Another time, he was introduced to Ernest Hemingway at Toots Shor’s. Upon being told the great Hemingway was a writer, Berra replied, “What paper do you work for?” And there was the time as an Astros coach in the 1980s, proving he still had the touch, when broadcaster Larry Dierker asked Berra how he liked playing golf at Lake Nona. “It was all right, except for one thing,” Yogi said. “They were marinating the greens.”
The delightfulness of Yogi-isms—the humor was unintended, the subsequent packaging and selling not so—detracted from the grand scale of his playing career and his life. So passed not only a great baseball life, but also what stands as one of the preeminent American lives—Berra, 5' 7", 195 pounds at his physical peak, being the oddly shaped embodiment of The Greatest Generation that armed with bullets, ingenuity and pluck made America into the power that it is.
The arc of Berra’s life traces the arc of America’s rise: Born to poor immigrants seeking a better life, forged in the crucible of war, found prosperity in the postwar boom, enriched by entrepreneurial acumen and passed to the next generation a more comfortable life—all done with a twinkle in the eye that was as real as those rockets over Normandy.
“Yogi Berra,” Brown once said, “is a national treasure, and the world needs more just like him. Every time I see him, I feel a little better about the human race.”
At the time of his death, Berra might have been as popular and cherished as ever, an astounding testament to the generous soul of a man who played his last big-league game as a player-coach for the Mets in 1965. He starred in television commercials that ran for years, especially with the Aflac insurance duck, and, between 1997 and 2009, wrote or co-wrote eight books, and established the Yogi Berra Museum and Learning Center in Montclair in '98.
But he was so beloved even more because he was a God-fearing man who knew humility was a virtue, not a weakness, who wrote love letters to Carmen from the road, who into his advanced years still carried in his wallet a picture of his parents, who never spoke ill of others, who lacked the gifts of extraordinary physical size, appearance and skills but owned the rare one of the ability to laugh at himself. In short, Yogi was the real deal, the genuine goods.
Fate, just like the rest of us, could not help but smile upon him. Berra wound up in one of those World War II LCSs because he innocently volunteered for what at the time was unspecified training—anything to have something to do after enlisting in the Navy. Berra was born in St. Louis in 1925, one of five children of Pietro and Paulina Berra. Pietro had left Italy for America in 1909 and eventually found work in St. Louis at a kiln and a home at 5447 Elizabeth Avenue in a predominantly Italian-American section known as “the Hill.” Across the street, at 5446 Elizabeth, was his friend Giovanni Garagiola, whose son, Joe, also would become a big-league catcher and a humorist of a more intentional kind.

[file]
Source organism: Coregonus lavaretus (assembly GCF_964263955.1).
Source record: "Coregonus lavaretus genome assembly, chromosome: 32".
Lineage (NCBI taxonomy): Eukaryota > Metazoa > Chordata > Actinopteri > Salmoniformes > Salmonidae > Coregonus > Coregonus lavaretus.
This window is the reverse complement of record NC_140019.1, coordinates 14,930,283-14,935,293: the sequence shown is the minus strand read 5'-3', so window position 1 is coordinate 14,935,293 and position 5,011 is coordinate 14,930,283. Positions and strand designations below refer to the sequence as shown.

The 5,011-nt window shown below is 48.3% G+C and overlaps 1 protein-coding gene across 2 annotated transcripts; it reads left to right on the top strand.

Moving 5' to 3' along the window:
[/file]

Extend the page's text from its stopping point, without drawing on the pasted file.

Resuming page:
Berra grew up being called “Lawdie”—a derivation of the way his mother tried to pronounce “Lawrence”—until he and his buddies happened to see a travelogue about India at the movies one day. One of his friends said Berra resembled one of the “yogis” in the movie. The nickname stuck.
Berra did poorly as a student; his mind always was on baseball. After finishing eighth grade, in a major summit meeting in the Berra house, Yogi sat with his father, his brothers, his principal and his parish priest and pleaded for them to understand that what he wanted to do more than anything was to quit school and play baseball. They relented.
In 1942, the Cardinals, under the operation of general manager Branch Rickey, signed Garagiola to a $500 bonus. Rickey, though, passed on Berra, unconvinced he was big-league material. He did come around to offering Berra $250, but a miffed Berra, believing he was at least as good as Garagiola, refused. Later that year, the Yankees did sign him to a $500 bonus.
Berra became one of the greatest players in history, though his unathletic-looking body and reputation as a good-natured rube (which the New York press happily amplified) cost him his true due. Berra played 15 seasons in which he took 300 plate appearances and received MVP votes in every one of them, once putting together a seven-year run of MVP finishes of first, fourth, second, first, first and second.
Despite his knack for swinging at just about any pitch and a swing in which he seemed to be clubbing the ball—like a housewife beating a the dust out of a rug on a clothesline—Berra was a feared clutch hitter who rarely struck out. The former manager and executive Paul Richards once called him "the toughest man in baseball in the last three innings.” In the 1950s, for instance, Berra was a .287 hitter, but that rose to .316 in the late innings of close games.
Berra never struck out 40 times in a season. Five times he had more home runs than strikeouts. But one superlative speaks best to the purity of his ability to hit a baseball often and with power. There are only two men in baseball history who hit 350 home runs without striking out 500 times: Joe DiMaggio and Yogi Berra.
Back in the 1950s, CBS produced a television show called “You Are There,” in which historical events were re-enacted to give the viewer a sense of being an eyewitness to history. Berra’s baseball career had the same quality, only in real time. He was there for the first televised World Series (1947), the famous steal of home by Jackie Robinson in the only World Series Brooklyn ever won ('55), the Series-walk-off homer by Bill Mazeroski ('60), the Miracle Mets’ championship ('69), the three home runs by Reggie Jackson in a World Series game ('77) and the Bucky Dent one-game playoff home run against Boston ('78).